We’re less than two weeks away from the November election, and campaign runners are finding new ways to get their message across.
Along with robocalls, people are now getting text messages.
A couple of local communication professionals say campaigns utilizing technology this election year is a long time coming.
“If you think about it, we’ve seen campaigns develop robust websites, very active on social media,” said Adam Earnheardt, YSU professor and communication department chair.
With candidates for office now upping their game with text messages, the question becomes, “How did they get your cell phone number?”
“Whether you’ve donated to a political campaign or even if you’ve signed up to support a cause on a website and, along the way, you’ve given your cell phone number, chances are they have that number and they have other information about you too,” Earnheardt said.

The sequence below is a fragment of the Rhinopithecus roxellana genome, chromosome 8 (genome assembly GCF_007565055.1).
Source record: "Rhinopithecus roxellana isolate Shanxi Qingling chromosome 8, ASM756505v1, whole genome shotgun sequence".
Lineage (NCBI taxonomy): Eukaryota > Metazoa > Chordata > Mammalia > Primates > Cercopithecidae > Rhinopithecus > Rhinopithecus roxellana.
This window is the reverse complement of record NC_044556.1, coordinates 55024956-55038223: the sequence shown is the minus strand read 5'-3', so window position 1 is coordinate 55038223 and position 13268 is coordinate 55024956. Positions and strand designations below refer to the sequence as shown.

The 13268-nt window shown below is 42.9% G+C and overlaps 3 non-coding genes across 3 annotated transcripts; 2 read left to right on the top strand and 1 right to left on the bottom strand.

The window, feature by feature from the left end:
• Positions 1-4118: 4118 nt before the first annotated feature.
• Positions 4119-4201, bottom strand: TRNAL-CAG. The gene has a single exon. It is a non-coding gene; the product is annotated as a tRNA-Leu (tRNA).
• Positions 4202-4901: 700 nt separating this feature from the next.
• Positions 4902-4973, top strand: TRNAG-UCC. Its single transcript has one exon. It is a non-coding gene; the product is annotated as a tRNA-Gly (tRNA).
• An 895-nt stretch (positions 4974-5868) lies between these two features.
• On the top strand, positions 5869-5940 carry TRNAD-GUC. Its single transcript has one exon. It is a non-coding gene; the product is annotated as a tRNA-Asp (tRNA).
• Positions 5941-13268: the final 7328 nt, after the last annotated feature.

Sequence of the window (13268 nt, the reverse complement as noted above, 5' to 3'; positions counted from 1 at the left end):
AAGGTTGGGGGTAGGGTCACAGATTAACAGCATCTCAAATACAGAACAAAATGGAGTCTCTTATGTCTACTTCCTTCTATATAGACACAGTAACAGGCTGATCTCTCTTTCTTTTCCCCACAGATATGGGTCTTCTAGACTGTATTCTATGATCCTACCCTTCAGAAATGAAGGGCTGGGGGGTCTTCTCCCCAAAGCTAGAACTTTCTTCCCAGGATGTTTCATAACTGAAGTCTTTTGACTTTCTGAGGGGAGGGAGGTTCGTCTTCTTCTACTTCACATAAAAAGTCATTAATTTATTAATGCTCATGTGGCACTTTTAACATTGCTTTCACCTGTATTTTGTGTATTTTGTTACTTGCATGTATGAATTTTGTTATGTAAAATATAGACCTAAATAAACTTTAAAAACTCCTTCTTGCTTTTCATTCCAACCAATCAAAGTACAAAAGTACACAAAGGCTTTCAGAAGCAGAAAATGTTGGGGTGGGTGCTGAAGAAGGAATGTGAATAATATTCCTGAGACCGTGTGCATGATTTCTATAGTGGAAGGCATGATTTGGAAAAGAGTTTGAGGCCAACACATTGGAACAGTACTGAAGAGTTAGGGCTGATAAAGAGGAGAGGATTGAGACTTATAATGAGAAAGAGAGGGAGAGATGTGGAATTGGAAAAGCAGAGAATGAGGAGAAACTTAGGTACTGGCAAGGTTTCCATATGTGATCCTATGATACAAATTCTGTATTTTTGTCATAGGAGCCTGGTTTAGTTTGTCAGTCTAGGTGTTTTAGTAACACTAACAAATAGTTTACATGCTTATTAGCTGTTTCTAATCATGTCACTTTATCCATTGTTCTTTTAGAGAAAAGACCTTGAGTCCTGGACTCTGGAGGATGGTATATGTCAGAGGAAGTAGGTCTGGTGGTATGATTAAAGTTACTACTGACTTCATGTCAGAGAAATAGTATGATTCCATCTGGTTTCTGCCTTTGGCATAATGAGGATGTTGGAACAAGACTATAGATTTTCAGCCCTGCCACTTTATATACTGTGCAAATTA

Candidates are even sending “personalized” text messages with your name.
“They might have your name or they might say, ‘Hey Brittany, go out and vote.’ Well, they might say that but they are able to get that information because you’ve actually signed up for something along the way,” Earnheardt said.
Not everyone likes robocalls from political campaigns, so that may be part of the reason candidates have turned to text messages — it’s less invasive.
“They probably look at this as, it’s just as easy to delete a text. It’s easier to do that than it is to pick up a phone and hang it up if you don’t want to talk to somebody,” Earnheardt said.
But what if you don’t want to see any messages?
“If you want to opt out of it, if you want it to stop the messages from coming to you via text, you can just type in ‘stop’ and send it. And a lot of times, it will automatically off their list,” Earnheardt said.
And, there’s a right way of doing it.
“So, if you see a ‘stop to end’ on the end of your text message, you know it was done properly,” said Don Schuler, mobile communications consultant.